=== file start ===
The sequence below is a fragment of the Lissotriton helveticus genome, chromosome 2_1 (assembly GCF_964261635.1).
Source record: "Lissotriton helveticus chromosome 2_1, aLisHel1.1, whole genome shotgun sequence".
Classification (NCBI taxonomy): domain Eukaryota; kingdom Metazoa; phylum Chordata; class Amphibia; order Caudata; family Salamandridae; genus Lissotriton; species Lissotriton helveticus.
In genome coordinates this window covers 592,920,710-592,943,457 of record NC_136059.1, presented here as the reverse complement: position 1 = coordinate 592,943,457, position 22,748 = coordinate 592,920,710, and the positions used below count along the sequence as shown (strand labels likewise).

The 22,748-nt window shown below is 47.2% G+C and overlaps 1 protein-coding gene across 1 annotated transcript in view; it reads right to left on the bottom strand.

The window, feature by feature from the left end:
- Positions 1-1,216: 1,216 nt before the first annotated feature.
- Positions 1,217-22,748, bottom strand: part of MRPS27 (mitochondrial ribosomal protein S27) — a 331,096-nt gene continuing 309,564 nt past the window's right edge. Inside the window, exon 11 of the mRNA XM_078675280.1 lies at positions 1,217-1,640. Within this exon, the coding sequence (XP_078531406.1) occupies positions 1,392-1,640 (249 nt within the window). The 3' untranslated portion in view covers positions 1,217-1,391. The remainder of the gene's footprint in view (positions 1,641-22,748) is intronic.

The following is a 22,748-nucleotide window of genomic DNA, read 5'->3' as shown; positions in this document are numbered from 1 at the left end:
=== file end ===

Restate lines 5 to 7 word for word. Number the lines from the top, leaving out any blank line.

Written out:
The 22,748-nt window shown below is 47.2% G+C and overlaps 1 protein-coding gene across 1 annotated transcript in view; it reads right to left on the bottom strand.

The window, feature by feature from the left end:
- Positions 1-1,216: 1,216 nt before the first annotated feature.